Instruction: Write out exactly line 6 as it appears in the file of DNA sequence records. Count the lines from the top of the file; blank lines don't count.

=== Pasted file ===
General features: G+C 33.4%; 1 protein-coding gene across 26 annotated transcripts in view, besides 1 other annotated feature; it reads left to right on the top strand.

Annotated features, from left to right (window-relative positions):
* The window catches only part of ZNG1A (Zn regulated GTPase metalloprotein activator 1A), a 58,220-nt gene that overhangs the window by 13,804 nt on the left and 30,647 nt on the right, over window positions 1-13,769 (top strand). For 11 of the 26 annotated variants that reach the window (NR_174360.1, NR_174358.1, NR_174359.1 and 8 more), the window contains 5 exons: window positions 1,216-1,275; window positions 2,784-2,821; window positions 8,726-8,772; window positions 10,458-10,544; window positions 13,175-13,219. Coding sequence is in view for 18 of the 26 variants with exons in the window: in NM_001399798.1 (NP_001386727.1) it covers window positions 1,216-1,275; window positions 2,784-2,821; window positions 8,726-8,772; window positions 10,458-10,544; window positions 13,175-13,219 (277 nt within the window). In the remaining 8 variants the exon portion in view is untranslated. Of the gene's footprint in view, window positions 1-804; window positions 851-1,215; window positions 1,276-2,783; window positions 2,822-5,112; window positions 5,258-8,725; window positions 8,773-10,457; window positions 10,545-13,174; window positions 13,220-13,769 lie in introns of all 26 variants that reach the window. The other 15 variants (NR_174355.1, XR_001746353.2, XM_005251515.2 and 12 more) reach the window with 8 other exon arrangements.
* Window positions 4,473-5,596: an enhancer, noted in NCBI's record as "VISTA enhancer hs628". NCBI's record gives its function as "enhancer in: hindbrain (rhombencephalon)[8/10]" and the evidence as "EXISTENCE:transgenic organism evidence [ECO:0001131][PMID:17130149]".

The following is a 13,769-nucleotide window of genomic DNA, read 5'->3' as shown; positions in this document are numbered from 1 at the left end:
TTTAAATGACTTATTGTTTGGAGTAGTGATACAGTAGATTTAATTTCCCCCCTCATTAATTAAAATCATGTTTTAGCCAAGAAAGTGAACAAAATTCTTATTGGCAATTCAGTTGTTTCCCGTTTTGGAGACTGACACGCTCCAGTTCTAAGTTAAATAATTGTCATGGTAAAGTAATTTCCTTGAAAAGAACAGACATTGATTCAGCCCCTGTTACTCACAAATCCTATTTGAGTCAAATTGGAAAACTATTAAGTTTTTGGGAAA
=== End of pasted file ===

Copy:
TTTAAATGACTTATTGTTTGGAGTAGTGATACAGTAGATTTAATTTCCCCCCTCATTAATTAAAATCATGTTTTAGCCAAGAAAGTGAACAAAATTCTTATTGGCAATTCAGTTGTTTCCCGTTTTGGAGACTGACACGCTCCAGTTCTAAGTTAAATAATTGTCATGGTAAAGTAATTTCCTTGAAAAGAACAGACATTGATTCAGCCCCTGTTACTCACAAATCCTATTTGAGTCAAATTGGAAAACTATTAAGTTTTTGGGAAA